“My career as a photojournalist has taken me to unseen corners of the
earth, including the heights of the Andes, the heart of the Amazon, and
most recently, the edge of Africa. While the nature of each place is
amazing in its own way, no place inspires me more than the Gulf Coast of
Carlton Ward Jr.
Clearwater is fast becoming an overdeveloped suburban sprawl with too much traffic and too little focus on the beauty of our natural environment. It is interesting to find a young man from our area, who has used his appreciation for our quickly disappearing ecosystem on the West Coast of Florida, to study an area of the world still left in its natural state. In listening to Carlton Ward speak about his book, “The Edge of Africa,” one can only be inspired to protect sensitive habitats, both here in Clearwater, and throughout the world.
Carlton, a Clearwater native, is a graduate of Berkeley Preparatory School in Tampa and majored in Biology at Wake Forest University in North Carolina. He developed an initial interest in photography as a way to better document his scientific projects. After a brief internship at the National Museum of Natural History, Ward enrolled in a Master’s program at the University of Florida and began to take photography classes.
Carlton Ward spent seven months along the coastline, and in the inland waters, and then the tropical rain forests of Gabon, a tiny African nation just to the north of the Republic of Congo. Though an independent nation since 1960, it has continued to hold the interest of the West because of its large deposits of petroleum. The Gabon Biodiversity Program, launched as a joint venture between The Smithsonian Institute, Shell Gabon and the government of Gabon, has allowed the scientific documentation of phenomenal diversity never before studied by Western man.
The Smithsonian hired Ward to document over 400 species of animals and plants throughout the region. Many species he photographed for the first time and several were new to science. Beyond the value for scientific record, Ward recognized the power of photographs to influence public perceptions and inspire change. And this knowledge led him to the publication of his book entitled, “The Edge of Africa.”
For this publication Ward sought pictures that captured the essence of the subjects in a way that would engage readers and help carry the science-based message to leaders around the world, as well as promote environmental education in Gabon. Five thousand copies of “The Edge of Africa” have been sent for distribution in Gabon in hopes of raising environmental awareness within that country. “Unless they hear it from someone else,” explained Carlton, “many of the children in Gabon may not even know they have leopards in their own country.” Ward’s book also holds many beautiful photos of the natives of this area for, as Carlton readily acknowledges, “You can’t tell the story of an ecosystem without exploring the people still living very closely to the land.”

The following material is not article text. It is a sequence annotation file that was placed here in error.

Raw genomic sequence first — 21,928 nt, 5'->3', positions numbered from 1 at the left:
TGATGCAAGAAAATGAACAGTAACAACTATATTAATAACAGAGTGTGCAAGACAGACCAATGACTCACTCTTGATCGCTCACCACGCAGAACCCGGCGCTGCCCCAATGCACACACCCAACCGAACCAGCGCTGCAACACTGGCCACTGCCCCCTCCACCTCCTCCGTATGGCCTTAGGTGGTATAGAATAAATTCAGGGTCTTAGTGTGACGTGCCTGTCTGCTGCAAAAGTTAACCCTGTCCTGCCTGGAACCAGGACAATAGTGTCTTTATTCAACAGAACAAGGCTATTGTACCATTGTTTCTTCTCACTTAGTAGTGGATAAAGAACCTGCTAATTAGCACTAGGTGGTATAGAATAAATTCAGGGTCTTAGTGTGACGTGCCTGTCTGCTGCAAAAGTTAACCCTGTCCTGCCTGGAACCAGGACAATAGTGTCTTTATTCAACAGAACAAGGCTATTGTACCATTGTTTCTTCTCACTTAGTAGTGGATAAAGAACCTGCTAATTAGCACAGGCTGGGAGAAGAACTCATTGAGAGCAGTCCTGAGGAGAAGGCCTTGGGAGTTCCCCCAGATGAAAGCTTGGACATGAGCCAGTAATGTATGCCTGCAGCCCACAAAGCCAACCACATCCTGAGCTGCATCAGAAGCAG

The initial printing of Ward’s book has sold-out, a credit to this very important work, but more, as well as a selection of photographic prints, will soon be available through The Packinghouse Gallery in Largo.
Carlton Ward has a home in Tampa, but hopes to spend the majority of his time traveling and capturing environmental habitats on film. For his most current project, Carlton has been photographing endangered desert elephants in Mali. He is working closely with researchers and conservationists from the WILD Foundation and Save the Elephants to raise awareness for this special herd-the last population of elephants in the Sahel of West Africa.
While at home Carlton turns his attention toward Florida conservation issues and is beginning a number of long-term projects aimed at investigating the state’s vanishing natural heritage and hopes to turn his camera into a tool to help protect it. Hopefully, Ward can bring the environmental knowledge and passion he has developed while traveling in Africa home to help us better understand and preserve the West Coast of Florida.
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